Cycle 5 – Item 77
23 () March 2014
-BGC, Taguig, Metro Manila, Philippines-
With STH, MK, FL
Aubergine is a French restaurant. Trés-chic. Dishes lean classique in preparation and nouvelle in presentation.
During lunch with STH the other day, when I proposed that we have dinner together over the weekend – suggesting la cuisine française, knowing his francophile tendencies, but fully intending to pay – he was so enthused by the prospect that he offered to treat and expanded the offer to include two additional guests of my choice. Mais oui, s’il vous plait.
For the +2, I chose MK and FL. Both members of TTiT1. One is closest to me at work (MK’s my intern) and home (FL’s my I-can-see-her-door-thru-my-peephole neighbor). I asked them to come, however, because (i) they’re female – STH fancies himself to be a ladies man; (ii) they’re not Korean: MK’s more Australian than Korean, FL also Aussie; (iii) they’re quite charming and articulate.
Table d’Hôte is a type of French restaurant meal. It’s a multi-course meal in which most/all dishes are set – sometimes, the diner is provided options on one/more courses (e.g., soup or salad). The price is fixed – sometimes, the cost may go up with the option of a fancier protein (e.g., lobster, in lieu of fish), or with wine pairings for each course. The term means “table (table) of the host (hôte),” also referred to as “prix fixe (fixed price).” By contrast, items ordered individually are referred to as “à la carte (from the menu).” A dégustation (tasting menu) is a specific type of table d’hôte, in which each course is designed to highlight a taste or technique, representing the chef’s skills. A simpler version of table d’hôte is the plat du jour (plate of the day), in which a set meal (e.g., protein + vegetable + starch) is served on a single plate, often at a reduced price, for lunch. While traditionally French, the term and concept of table d’hôte can be applied to similar modalities in other cuisines (see for example 1.052 Bamboo Shoots in XO Sauce).
Amuse-Bouche is a type of appetizer. Typically a nibble of something, made at the kitchen’s discretion, hinting at the chef’s style, served immediately upon seating, free of charge, just to get things going. The term is French, meaning “to amuse (amuse) the mouth (bouche), though the French are more likely to use the term “amuse-gueule (gullet).” Tasting menus often include amuse-bouche.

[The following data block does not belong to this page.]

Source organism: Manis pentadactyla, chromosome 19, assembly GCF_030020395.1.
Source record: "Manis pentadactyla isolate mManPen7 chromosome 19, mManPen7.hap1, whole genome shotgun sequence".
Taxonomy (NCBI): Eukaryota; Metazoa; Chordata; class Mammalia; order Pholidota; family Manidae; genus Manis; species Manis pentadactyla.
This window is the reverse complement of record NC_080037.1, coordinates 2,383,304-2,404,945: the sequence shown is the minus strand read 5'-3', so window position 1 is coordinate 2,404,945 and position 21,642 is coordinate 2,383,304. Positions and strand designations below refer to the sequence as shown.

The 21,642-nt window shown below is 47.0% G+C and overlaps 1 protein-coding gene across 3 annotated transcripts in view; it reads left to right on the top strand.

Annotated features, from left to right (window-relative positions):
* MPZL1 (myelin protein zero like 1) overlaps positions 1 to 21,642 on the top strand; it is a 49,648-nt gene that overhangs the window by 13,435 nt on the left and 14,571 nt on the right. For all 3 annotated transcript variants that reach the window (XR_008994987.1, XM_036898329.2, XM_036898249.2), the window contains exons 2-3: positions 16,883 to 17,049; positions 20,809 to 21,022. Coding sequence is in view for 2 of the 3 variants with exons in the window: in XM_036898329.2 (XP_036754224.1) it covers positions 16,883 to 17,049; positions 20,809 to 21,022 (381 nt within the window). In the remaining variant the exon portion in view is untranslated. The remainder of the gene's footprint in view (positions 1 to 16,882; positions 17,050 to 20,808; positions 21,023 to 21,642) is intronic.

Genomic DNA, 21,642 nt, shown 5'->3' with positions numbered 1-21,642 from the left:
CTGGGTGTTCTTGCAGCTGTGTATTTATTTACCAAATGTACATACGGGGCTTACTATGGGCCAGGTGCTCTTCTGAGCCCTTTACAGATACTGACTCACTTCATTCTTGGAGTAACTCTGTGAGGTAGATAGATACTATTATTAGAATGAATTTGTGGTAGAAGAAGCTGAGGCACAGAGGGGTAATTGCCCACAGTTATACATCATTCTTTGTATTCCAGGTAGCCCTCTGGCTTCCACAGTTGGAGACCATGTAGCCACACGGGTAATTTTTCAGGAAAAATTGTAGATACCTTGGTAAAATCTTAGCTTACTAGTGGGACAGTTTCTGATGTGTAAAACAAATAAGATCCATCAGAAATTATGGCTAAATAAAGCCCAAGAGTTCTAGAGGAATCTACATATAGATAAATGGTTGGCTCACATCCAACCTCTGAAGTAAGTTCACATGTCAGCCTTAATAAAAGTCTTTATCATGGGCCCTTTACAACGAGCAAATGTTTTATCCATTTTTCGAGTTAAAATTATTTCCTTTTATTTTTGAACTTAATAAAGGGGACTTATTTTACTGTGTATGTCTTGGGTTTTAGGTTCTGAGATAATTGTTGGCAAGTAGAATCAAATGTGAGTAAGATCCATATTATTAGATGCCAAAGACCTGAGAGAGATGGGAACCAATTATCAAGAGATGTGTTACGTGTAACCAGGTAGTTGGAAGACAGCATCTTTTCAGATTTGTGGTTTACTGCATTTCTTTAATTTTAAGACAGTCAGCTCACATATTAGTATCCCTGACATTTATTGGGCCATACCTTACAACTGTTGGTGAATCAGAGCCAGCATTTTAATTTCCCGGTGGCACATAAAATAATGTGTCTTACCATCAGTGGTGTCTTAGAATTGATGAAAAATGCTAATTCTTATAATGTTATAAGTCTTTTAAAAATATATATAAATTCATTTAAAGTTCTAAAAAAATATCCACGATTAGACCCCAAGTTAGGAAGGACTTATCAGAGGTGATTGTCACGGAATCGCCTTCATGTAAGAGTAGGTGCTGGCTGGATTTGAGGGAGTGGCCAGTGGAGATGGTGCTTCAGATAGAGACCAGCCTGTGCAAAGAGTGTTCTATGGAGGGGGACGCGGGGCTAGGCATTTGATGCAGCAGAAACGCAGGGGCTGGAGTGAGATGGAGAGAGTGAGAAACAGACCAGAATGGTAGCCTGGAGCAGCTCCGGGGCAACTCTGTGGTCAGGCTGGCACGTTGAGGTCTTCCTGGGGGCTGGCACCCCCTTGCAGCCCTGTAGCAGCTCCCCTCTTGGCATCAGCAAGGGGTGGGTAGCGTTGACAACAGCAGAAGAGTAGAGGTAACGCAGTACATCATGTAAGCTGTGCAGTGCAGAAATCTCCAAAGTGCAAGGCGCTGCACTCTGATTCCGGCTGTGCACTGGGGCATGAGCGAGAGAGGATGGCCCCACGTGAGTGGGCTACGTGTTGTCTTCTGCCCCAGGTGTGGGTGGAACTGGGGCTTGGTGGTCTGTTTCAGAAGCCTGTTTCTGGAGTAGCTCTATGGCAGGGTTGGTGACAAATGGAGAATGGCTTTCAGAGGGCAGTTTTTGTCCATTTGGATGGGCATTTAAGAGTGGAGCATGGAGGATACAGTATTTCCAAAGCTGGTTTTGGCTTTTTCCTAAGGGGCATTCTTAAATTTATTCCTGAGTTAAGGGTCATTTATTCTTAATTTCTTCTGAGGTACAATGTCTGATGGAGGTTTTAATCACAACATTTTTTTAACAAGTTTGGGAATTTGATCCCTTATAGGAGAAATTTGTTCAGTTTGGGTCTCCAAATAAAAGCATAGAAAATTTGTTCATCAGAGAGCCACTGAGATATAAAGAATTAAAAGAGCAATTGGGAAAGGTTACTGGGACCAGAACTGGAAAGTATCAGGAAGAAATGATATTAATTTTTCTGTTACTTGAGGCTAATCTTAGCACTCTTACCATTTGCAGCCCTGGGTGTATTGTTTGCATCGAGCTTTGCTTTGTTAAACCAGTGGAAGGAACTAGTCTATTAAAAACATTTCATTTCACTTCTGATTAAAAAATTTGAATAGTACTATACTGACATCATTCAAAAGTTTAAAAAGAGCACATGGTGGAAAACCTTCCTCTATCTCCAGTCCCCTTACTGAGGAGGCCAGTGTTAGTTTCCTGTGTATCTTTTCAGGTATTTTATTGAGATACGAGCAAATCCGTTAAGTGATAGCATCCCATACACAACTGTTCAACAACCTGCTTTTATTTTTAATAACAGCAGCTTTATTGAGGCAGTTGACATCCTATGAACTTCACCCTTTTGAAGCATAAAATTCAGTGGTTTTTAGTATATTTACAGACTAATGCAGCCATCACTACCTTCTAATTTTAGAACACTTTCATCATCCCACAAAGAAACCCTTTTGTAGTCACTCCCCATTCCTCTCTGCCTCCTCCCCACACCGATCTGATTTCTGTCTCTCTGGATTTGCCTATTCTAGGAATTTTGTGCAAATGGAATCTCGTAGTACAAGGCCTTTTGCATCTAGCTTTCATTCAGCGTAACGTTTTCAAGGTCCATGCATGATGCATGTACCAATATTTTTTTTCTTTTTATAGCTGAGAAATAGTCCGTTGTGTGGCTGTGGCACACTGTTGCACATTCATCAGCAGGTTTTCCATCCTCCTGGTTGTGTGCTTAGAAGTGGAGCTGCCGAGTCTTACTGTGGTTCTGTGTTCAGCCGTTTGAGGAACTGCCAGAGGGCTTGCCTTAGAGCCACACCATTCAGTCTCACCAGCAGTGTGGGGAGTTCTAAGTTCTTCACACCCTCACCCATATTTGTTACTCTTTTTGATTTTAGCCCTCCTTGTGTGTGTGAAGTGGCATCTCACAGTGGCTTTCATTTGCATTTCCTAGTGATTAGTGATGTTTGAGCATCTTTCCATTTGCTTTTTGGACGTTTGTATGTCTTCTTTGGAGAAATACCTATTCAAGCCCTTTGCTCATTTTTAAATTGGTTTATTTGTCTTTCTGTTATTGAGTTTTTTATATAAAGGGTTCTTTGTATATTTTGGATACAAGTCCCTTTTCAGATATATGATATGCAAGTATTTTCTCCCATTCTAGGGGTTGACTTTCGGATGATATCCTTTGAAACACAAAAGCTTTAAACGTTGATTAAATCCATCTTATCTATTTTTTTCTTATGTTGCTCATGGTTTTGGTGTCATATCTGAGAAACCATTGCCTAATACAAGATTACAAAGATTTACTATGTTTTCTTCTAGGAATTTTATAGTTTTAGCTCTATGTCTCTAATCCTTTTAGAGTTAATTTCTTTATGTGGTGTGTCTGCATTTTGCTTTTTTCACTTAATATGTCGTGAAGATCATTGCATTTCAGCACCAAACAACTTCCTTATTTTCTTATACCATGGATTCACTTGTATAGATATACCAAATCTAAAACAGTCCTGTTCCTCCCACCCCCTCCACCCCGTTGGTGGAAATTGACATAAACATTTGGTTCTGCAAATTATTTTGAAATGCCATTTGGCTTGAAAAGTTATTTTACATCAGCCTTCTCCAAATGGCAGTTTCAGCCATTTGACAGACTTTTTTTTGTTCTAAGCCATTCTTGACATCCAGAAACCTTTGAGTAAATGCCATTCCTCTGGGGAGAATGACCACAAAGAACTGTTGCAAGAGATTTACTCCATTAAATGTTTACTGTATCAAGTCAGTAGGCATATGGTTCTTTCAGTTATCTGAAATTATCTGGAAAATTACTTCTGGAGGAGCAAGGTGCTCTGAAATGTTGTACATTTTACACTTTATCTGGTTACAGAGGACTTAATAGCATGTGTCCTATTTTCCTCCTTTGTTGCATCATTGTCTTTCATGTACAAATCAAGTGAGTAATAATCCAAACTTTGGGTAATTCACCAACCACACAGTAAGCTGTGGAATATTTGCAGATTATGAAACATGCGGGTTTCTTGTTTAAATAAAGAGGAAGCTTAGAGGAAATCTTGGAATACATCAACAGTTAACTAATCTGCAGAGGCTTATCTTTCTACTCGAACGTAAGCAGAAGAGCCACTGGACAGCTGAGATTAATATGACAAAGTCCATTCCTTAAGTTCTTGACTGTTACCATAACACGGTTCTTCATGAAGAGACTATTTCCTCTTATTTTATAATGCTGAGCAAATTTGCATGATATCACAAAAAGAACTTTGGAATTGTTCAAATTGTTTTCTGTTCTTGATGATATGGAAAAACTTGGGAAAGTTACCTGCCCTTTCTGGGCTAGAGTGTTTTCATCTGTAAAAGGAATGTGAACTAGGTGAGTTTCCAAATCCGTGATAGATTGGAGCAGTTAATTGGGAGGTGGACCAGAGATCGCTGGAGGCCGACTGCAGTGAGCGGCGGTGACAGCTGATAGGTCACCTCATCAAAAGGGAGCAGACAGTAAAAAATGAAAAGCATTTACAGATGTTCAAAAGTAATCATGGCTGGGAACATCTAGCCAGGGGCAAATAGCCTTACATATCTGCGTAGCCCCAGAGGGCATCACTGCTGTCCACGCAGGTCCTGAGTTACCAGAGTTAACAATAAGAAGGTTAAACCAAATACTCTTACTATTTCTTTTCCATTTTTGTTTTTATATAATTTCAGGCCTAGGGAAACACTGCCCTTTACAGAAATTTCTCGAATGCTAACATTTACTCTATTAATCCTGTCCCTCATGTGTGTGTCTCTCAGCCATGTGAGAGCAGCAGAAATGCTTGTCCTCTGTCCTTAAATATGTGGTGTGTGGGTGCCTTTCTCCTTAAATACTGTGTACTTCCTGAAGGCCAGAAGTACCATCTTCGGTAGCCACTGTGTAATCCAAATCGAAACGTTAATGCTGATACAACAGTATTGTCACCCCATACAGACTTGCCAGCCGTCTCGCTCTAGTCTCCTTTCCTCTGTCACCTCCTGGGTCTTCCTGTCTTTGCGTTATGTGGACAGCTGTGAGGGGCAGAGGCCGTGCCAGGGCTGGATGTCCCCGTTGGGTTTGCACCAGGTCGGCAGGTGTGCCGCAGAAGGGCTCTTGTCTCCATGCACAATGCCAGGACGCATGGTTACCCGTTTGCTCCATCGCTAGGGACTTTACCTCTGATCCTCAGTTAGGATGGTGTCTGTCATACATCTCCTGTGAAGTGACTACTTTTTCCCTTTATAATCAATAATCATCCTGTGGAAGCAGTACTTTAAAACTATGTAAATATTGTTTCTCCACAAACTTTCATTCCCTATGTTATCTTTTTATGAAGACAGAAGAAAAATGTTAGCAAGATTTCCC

Overall, the experience was fun, that sense of wonder and awe at the service of each course: 1 amuse bouche + 7 courses. The last time that I can recall having a proper table d’hôte was in Paris, at some 1-star Michelin restaurant, back in 2007. Here, upon tasting the amuse-bouche, a potato croquette, I quipped that it was so good that I could end the meal there. Alas, every subsequent dish was progressively less satisfying. The problem was the quality in base ingredients, which became more evident as the dishes got more serious. Oh well. I might come back to taste more.
I suspect that STH had pushed for the dégustation so that he could have more time to talk to us. He was very generous in telling us about his experiences in public health, regional/global health governance, and the organization. FL was practically in his lap the entire time, saying things like, “Oh my god, Dr. H, I am so humbled to be in your presence and learn from your wisdom.” Having met at 1900, we parted ways at 2300.
(See also BOOZE)
(See also GLOBAL FOOD GLOSSARY)
(See also RESTAURANTS IN PHILIPPINES)